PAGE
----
THE PREDICTIVE NATURE OF
SCREENING USING A HUMAN
HEPATOCYTE CELL LINE
Norman L. Sussman, M.D.1, Monika Waltershied, M.S.1,
Terolyn Butler, M.S.1, James J. Cali, Ph.D.2, Terry Riss, Ph.D.2,
and James H. Kelly, Ph.D.1, Amphioxus Cell Technologies1 and
Drug discovery has become an industrialized process
in which vast libraries of compounds are screened for
activity against a chosen target. The wealth of active
compounds that emerge from these primary screens
has created a bottleneck in drug development. First-
round hits do not often meet the safety and efficacy
criteria required for human therapeutics, so
sequential rounds of optimization are required before
a product can be administered to humans.
Optimization requires assays that test Absorption,
Distribution, Metabolism, Elimination, and Toxicity
(ADME/Tox). In this paper we demonstrate the utility
of high-throughput testing in a human liver cell line.
If the technologies and reagents presented in this
article had been available earlier, ADME/Tox screening
could have prevented deaths and costly drug recalls by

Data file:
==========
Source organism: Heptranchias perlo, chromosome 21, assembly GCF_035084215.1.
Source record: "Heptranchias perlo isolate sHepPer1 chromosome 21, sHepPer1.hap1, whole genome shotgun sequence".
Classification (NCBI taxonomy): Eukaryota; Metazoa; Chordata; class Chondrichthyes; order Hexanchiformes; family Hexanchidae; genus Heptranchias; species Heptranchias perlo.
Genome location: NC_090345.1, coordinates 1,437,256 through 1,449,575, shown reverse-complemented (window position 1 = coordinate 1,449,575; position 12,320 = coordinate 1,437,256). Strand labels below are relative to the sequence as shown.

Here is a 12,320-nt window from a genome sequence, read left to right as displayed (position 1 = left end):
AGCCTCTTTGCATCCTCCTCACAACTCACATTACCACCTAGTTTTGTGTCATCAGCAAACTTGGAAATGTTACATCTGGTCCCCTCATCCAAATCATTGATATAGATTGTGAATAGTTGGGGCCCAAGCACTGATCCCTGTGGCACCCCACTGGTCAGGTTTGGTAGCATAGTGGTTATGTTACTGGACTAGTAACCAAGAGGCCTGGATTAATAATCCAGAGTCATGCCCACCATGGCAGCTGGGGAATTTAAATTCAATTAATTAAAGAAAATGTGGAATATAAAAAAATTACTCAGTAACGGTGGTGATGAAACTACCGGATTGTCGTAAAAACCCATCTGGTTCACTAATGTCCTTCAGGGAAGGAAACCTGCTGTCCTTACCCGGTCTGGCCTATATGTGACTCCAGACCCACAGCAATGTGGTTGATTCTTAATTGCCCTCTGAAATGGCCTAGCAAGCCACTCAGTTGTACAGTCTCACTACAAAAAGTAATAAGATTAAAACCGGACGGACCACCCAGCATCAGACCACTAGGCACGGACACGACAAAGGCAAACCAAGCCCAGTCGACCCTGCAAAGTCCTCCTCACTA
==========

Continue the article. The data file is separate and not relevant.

two major pharmaceutical companies.
Historically, antihistamines have been a very safe class of
drugs (1). However, two drugs, terfenadine (Seldane®)
and astemizole (Hismanal®) were withdrawn from the
market because of serious side effects. Both drugs were
found to cause life-threatening cardiac arrhythmias when
given in high doses or co-administered with certain
antibiotics like erythromycin and ketoconazole (2). This
surprising toxicity provides an excellent case study in light
of the number of safe antihistamines currently on the
market and the growing interest among pharmaceutical
scientists in early ADME/Tox screening.
The presumption that chemical libraries contain
compounds with a spectrum of positive and negative
effects forms the foundation of ADME/Tox screening.
Beneficial features of a drug candidate include high
specificity, low toxicity, good oral absorption and half-life,